BWW Review ~ Stray Cat Theatre Presents Leah Nanako Winkler's TWO MILE HOLLOW ~ Madcap Family Dysfunction With A Message
The Kilroys is a self-described Los Angeles-based "gang of playwrights and producers" whose mission, since 2014, has been to achieve gender balance in the American theater. Among their initiatives is The List, a selection, based on an industry survey, of top "un- and underproduced new plays by woman, trans, and non-binary playwrights." In 2017, Leah Nanako Winkler, a 34-year-young Kentucky-born Japanese-American playwright, added luster to her rising star when TWO MILE HOLLOW made The List.
The play purports to be a satire of a specific genre of American theatre wherein rich white folks convene in embattled angst over their brewing dysfunction. One of Winkler's aims is to color the lens through which one might view and mock the indulgences and affectations of the so-called privileged class by casting People of Color as the otherwise Caucasian characters. However, the playwright's agenda extends far beyond lensing. In service to the Kilroys mission, there's a higher-level of intentionality: to game-change the genre that consumes the majority of American drama while the national demographic is radically changing and to open the stage door to new voices.
Winkler's venue of choice is the precious beachfront home of the Donnelly clan, where a diverse and quirky quartet of family members gather to divvy up what remains of their patriarch's estate.
The playwright has set the stage for an imbroglio that has them fretting and quarreling over the distribution of belongings and the assignment of loyalties.
Stray Cat Theatre has now taken up Winkler's gauntlet and assumed the challenge of producing this madcap excursion into family absurdity and dysfunction. Director Louis Farber has given his cast the necessary latitude to perform their antics with manic abandon. The result is a kind of controlled chaos imbued with moments of farce and sensitivity, clever allusions to literature, and homages to gender solidarity. (Admittedly, the references embedded in Winkler's writing may fly over the heads of some audience members, beckoning only, perhaps, for a supplemental guide to the program that clues us in on the esoterica. It's easy to confess to my own confusion at times as to what was going on.)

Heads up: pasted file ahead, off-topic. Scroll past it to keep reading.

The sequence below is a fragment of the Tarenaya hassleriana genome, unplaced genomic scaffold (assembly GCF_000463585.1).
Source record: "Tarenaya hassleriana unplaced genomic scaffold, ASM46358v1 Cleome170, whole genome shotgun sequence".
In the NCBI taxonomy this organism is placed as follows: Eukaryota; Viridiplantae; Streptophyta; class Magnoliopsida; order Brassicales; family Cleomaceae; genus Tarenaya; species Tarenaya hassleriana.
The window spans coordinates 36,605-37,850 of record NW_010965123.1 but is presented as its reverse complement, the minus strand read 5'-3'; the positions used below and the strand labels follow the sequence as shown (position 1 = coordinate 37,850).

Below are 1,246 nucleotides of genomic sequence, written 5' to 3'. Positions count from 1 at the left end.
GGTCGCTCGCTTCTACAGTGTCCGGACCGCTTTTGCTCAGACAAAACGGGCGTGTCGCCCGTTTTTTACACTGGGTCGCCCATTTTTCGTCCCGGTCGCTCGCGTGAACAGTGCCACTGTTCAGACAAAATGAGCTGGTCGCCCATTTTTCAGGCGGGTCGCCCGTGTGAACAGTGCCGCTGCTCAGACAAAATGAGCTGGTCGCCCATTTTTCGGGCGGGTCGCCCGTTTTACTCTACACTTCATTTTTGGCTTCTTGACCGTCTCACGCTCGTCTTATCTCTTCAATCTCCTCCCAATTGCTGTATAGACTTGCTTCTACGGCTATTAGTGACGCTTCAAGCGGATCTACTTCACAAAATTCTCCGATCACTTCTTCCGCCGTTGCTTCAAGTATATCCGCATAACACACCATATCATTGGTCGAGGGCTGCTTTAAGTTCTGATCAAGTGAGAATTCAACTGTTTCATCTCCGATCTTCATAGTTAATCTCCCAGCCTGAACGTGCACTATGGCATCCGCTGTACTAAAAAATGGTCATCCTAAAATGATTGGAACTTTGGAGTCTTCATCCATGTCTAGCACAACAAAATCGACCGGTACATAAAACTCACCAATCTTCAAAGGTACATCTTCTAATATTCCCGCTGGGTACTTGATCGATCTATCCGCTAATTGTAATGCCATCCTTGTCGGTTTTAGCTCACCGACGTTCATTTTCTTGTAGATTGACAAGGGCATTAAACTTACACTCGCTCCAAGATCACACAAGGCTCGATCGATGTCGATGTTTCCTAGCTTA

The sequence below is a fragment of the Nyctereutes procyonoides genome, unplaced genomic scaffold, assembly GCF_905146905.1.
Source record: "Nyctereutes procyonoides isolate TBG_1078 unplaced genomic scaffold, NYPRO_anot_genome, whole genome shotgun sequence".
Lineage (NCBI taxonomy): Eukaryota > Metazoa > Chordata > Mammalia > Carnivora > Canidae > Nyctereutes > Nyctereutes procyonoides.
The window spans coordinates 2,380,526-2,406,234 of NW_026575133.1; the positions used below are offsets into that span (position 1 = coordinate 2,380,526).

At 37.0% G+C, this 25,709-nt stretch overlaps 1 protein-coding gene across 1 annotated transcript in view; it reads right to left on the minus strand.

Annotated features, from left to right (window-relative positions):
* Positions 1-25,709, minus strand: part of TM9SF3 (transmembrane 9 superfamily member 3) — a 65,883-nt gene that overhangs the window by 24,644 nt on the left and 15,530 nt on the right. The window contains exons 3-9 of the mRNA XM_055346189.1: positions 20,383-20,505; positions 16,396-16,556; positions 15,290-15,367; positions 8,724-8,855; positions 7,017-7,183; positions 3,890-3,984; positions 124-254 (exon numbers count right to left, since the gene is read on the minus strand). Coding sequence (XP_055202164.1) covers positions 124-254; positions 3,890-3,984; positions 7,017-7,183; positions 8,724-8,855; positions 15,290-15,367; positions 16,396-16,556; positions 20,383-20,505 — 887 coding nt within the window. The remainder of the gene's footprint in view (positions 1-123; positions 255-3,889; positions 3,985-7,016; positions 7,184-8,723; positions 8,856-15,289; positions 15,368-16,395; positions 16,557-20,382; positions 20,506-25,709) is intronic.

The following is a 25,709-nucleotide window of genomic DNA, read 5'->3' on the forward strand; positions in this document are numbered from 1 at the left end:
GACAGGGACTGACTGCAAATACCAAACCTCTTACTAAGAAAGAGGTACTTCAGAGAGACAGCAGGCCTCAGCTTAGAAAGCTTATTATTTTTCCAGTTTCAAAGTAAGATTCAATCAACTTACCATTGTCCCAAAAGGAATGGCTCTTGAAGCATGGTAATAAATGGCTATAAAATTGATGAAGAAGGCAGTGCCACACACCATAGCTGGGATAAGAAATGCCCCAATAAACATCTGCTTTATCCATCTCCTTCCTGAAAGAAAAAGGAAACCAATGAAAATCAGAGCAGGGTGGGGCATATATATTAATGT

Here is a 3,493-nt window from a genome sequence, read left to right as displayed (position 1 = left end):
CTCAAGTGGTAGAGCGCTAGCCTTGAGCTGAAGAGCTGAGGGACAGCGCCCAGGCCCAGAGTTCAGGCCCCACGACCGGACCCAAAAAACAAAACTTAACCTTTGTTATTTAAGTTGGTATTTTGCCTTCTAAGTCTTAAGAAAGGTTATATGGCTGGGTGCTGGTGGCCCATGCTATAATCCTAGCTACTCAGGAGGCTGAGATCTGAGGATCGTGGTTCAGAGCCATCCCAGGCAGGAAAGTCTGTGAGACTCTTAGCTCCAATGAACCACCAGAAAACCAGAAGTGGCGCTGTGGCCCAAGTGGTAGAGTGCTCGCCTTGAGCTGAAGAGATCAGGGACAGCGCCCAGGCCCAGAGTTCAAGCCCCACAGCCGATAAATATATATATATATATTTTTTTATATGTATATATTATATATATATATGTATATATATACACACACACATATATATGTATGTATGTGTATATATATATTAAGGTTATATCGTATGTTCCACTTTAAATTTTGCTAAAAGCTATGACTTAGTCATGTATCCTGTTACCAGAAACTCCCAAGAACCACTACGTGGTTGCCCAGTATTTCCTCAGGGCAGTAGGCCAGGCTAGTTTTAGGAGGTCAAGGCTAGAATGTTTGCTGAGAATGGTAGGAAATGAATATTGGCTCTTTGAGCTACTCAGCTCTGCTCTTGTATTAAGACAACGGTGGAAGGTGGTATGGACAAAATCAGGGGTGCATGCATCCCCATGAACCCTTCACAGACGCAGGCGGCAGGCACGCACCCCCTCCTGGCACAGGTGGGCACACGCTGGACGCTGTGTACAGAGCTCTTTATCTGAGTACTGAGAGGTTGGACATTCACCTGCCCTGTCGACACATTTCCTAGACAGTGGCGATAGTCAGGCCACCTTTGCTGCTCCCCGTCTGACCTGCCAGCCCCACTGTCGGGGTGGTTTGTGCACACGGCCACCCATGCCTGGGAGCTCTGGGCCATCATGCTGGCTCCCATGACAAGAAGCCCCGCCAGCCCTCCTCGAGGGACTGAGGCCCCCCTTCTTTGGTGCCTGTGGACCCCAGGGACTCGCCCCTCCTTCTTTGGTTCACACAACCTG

Erin Kong, a collegian who deservedly has graduated from stints with ASU Lyric Opera to SCT's main stage, delivers a killer performance as daughter Mary, whose moments of meditation take her to birdland. From the moment the play opens, with her body heaving and undulating in some sublime communion with seagulls, Kong is the show's queen of comedy. Then, there are the conflicted exchanges with her widowed and self-indulgent mother Blythe (Dolores Mendoza) that are hilarious. There's caws enough (literally!) for belly laughs.
Over-the-top performances are not limited to Kong and Mendoza. Vinny Chavez and Kane Black rack up their share of laughs as stepsons, different as day from night, Christopher the film star and Joshua the multi-MFA flop with a knack for contorted nouns.
It is in the fifth role of this play that its essential message is delivered. Christopher has brought his assistant, Charlotte (Samantha Hanna) to the gathering only to have Joshua fall for her. The boy/girl give and take may be funny enough. What is more dramatic is Charlotte's evolving awareness of the need to break away from the conventions of madness represented by the Donnelly's. In a way, freedom, for her and our culture, is just another word for nothing left to lose and lots to gain through diversity.
So, kudos to Ron May and Stray Cat Theatre for introducing a play that is far more than a comedy and that deserves extended reflection on its social message.
TWO MILE HOLLOW runs through February 2nd in Tempe Center for the Arts' Studio Theatre.
Photo credit to Amanda Keegan
Tempe Center for the Arts ~ https://www.tempecenterforthearts.com ~ 700 W. Rio Salado Parkway, Tempe, AZ ~ Box Office/Ticket Sales: 480-350-2822